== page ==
Presentation on theme: "Acids & Bases 2 Chapter 28. Objectives 1.Outline of common laboratory acids and bases 2.Be able to name some common lab acids and bases 3.Examine how."— Presentation transcript:
Objectives 1.Outline of common laboratory acids and bases 2.Be able to name some common lab acids and bases 3.Examine how acids and bases react in a neutralisation reaction 4.To look at some examples of neutralisation in everyday life. 5.To examine how salts are formed 6.To study a simple neutralisation reaction
Properties of acids and bases: 1.They affect the colour of indicators 2.Bases which dissolve in water are called alkalis 3.The pH scale gives an indication of the level of acidity or basicity of a solution
Common lab acids and bases Acids:Hydrochloric AcidHCl Sulfuric Acid H 2 SO 4 Safety Symbols: Corrosive Keep acids away from skin, eyes etc. Bases: Sodium Hydroxide NaOH (commonly called caustic soda) Used to clear blocked drains Safety Symbol: Corrosive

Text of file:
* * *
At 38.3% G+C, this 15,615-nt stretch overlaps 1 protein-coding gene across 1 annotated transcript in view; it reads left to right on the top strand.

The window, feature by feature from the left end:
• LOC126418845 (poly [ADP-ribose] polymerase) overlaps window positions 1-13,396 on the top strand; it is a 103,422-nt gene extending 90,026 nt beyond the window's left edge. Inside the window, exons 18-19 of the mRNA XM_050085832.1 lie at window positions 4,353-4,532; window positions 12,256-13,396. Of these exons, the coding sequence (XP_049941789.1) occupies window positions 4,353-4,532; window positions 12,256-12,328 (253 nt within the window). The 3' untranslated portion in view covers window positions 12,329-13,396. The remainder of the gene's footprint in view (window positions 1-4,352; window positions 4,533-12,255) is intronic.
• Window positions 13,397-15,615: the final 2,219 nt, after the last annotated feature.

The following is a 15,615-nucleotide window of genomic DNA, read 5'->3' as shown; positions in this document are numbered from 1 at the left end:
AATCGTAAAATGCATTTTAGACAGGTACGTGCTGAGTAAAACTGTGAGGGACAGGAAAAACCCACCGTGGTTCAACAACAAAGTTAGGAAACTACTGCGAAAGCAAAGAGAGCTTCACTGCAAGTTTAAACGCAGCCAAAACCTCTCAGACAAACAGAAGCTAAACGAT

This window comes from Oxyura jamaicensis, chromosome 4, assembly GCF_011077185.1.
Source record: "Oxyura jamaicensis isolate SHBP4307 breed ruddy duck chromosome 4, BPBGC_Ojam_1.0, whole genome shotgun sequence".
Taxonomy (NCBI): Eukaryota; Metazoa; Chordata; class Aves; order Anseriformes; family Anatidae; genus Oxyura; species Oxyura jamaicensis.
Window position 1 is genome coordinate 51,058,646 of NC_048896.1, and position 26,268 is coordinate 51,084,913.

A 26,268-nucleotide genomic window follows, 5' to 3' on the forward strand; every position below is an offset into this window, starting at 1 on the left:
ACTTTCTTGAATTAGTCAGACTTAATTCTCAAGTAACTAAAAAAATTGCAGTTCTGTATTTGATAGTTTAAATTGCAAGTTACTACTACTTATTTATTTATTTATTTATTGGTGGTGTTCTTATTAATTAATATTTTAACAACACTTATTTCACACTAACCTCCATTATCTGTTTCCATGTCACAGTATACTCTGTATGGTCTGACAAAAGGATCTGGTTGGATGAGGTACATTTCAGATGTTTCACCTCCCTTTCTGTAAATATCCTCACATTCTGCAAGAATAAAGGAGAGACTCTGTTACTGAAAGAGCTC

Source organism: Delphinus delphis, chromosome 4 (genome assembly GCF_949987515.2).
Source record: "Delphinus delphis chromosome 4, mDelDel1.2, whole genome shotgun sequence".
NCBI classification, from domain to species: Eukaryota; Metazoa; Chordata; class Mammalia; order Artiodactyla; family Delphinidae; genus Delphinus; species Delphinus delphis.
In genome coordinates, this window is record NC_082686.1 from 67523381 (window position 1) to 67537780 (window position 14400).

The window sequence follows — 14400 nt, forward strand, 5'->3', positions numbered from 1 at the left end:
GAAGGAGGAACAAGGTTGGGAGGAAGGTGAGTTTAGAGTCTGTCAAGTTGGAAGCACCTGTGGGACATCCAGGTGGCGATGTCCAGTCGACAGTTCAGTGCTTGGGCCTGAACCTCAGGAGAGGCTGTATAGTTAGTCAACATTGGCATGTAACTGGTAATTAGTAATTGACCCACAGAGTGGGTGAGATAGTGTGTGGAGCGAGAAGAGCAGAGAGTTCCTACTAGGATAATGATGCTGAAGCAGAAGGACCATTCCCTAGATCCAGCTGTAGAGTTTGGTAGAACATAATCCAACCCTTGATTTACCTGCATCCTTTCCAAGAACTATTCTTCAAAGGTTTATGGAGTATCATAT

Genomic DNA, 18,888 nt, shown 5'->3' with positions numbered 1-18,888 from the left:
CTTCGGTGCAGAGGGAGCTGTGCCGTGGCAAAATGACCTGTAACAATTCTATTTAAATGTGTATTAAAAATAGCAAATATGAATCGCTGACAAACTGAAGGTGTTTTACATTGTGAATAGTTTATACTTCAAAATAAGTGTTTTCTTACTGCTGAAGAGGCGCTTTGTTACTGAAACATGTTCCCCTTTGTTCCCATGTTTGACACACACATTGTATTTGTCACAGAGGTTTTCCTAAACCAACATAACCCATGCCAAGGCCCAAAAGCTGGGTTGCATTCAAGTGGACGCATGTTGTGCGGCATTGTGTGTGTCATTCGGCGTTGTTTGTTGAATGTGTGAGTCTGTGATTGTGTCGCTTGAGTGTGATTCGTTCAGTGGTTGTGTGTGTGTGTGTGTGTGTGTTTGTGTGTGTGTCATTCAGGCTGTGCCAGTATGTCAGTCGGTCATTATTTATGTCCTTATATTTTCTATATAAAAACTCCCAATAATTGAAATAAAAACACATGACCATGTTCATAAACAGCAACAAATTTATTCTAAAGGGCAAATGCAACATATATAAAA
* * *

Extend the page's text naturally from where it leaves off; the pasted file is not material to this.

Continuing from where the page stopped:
Calcium Hydroxide Ca(OH) 2 A solution of Calcium Hydroxide in water is called limewater. Limewater is the chemical used to test for the presence of carbon dioxide in air. (lime water turns milky if CO 2 Present)
Reaction of Acid + Base = neutralisation Antacid = against acid Antacid is often written on medicine For people with indigestion Problems. If a person has too much HCl acid in their stomach they have indigestion if they take an antacid tablet it neutralise the acid and the indigestion goes away.
Examples of neutralisation in everyday life 1.Toothpaste (a base) neutralises the acid on your teeth. 2.Baking soda (base) neutralises a bee sting (acid) 3.Vinegar (acid) neutralises a wasp sting (base) Remember: Vinegar for vasp stings
Formation of Salts When acid plus base neutralise each other you get: Acid + Base = Salt + water What is a salt? A salt is formed when the hydrogen in an acid is replaced by a metal